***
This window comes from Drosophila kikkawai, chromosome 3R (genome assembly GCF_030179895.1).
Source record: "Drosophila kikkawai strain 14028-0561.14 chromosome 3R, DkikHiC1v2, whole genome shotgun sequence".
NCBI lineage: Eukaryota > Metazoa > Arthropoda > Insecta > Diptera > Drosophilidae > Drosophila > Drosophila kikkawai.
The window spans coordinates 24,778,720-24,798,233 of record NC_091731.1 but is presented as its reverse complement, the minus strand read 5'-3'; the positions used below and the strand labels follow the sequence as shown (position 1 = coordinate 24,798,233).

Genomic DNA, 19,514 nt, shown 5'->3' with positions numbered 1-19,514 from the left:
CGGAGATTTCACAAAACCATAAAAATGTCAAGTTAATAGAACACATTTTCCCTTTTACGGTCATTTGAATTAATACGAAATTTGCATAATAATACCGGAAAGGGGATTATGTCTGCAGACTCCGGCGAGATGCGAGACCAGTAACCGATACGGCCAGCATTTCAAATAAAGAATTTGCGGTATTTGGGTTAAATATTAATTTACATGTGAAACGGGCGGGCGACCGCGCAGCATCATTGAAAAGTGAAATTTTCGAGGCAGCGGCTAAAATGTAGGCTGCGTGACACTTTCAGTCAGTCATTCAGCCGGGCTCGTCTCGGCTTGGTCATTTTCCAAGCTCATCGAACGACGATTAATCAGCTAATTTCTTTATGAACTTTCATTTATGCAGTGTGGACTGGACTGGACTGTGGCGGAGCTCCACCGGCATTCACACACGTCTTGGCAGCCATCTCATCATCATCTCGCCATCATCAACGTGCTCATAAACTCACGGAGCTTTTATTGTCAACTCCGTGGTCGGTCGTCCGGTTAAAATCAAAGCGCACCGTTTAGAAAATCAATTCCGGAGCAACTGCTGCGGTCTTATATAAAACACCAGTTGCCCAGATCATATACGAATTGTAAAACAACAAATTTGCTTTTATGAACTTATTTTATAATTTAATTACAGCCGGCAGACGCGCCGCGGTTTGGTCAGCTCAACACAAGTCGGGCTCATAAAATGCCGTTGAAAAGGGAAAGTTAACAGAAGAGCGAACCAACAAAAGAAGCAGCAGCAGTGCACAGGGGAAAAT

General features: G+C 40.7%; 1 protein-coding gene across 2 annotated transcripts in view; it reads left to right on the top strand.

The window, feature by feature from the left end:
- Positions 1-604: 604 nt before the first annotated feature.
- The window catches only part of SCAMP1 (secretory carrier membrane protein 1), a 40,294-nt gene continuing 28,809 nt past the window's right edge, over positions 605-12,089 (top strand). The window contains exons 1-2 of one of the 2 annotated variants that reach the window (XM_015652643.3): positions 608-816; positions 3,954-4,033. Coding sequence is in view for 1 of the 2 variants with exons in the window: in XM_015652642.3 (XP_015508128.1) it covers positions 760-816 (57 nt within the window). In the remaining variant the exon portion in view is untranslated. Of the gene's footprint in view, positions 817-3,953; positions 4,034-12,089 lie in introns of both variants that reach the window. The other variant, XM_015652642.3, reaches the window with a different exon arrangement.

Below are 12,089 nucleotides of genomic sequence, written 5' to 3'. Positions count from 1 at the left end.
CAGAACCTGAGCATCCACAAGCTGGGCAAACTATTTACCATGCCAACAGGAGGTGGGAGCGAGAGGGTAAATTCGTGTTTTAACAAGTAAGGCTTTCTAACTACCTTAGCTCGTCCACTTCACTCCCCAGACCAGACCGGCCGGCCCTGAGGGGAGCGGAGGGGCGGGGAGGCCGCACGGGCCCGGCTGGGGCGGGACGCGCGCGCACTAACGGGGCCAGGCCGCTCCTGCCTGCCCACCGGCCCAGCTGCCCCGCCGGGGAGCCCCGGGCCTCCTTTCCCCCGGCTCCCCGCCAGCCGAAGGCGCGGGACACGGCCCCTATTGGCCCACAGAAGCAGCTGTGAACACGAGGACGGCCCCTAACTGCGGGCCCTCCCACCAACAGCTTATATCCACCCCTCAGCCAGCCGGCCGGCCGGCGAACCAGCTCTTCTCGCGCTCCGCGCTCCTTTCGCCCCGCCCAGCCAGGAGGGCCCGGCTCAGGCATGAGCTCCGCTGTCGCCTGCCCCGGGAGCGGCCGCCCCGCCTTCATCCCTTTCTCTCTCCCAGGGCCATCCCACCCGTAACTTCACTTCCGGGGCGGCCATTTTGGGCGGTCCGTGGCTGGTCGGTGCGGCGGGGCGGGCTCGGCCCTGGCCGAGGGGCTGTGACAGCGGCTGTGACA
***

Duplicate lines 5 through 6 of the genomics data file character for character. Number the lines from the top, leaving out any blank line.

Genomic DNA, 19,514 nt, shown 5'->3' with positions numbered 1-19,514 from the left:
CGGAGATTTCACAAAACCATAAAAATGTCAAGTTAATAGAACACATTTTCCCTTTTACGGTCATTTGAATTAATACGAAATTTGCATAATAATACCGGAAAGGGGATTATGTCTGCAGACTCCGGCGAGATGCGAGACCAGTAACCGATACGGCCAGCATTTCAAATAAAGAATTTGCGGTATTTGGGTTAAATATTAATTTACATGTGAAACGGGCGGGCGACCGCGCAGCATCATTGAAAAGTGAAATTTTCGAGGCAGCGGCTAAAATGTAGGCTGCGTGACACTTTCAGTCAGTCATTCAGCCGGGCTCGTCTCGGCTTGGTCATTTTCCAAGCTCATCGAACGACGATTAATCAGCTAATTTCTTTATGAACTTTCATTTATGCAGTGTGGACTGGACTGGACTGTGGCGGAGCTCCACCGGCATTCACACACGTCTTGGCAGCCATCTCATCATCATCTCGCCATCATCAACGTGCTCATAAACTCACGGAGCTTTTATTGTCAACTCCGTGGTCGGTCGTCCGGTTAAAATCAAAGCGCACCGTTTAGAAAATCAATTCCGGAGCAACTGCTGCGGTCTTATATAAAACACCAGTTGCCCAGATCATATACGAATTGTAAAACAACAAATTTGCTTTTATGAACTTATTTTATAATTTAATTACAGCCGGCAGACGCGCCGCGGTTTGGTCAGCTCAACACAAGTCGGGCTCATAAAATGCCGTTGAAAAGGGAAAGTTAACAGAAGAGCGAACCAACAAAAGAAGCAGCAGCAGTGCACAGGGGAAAAT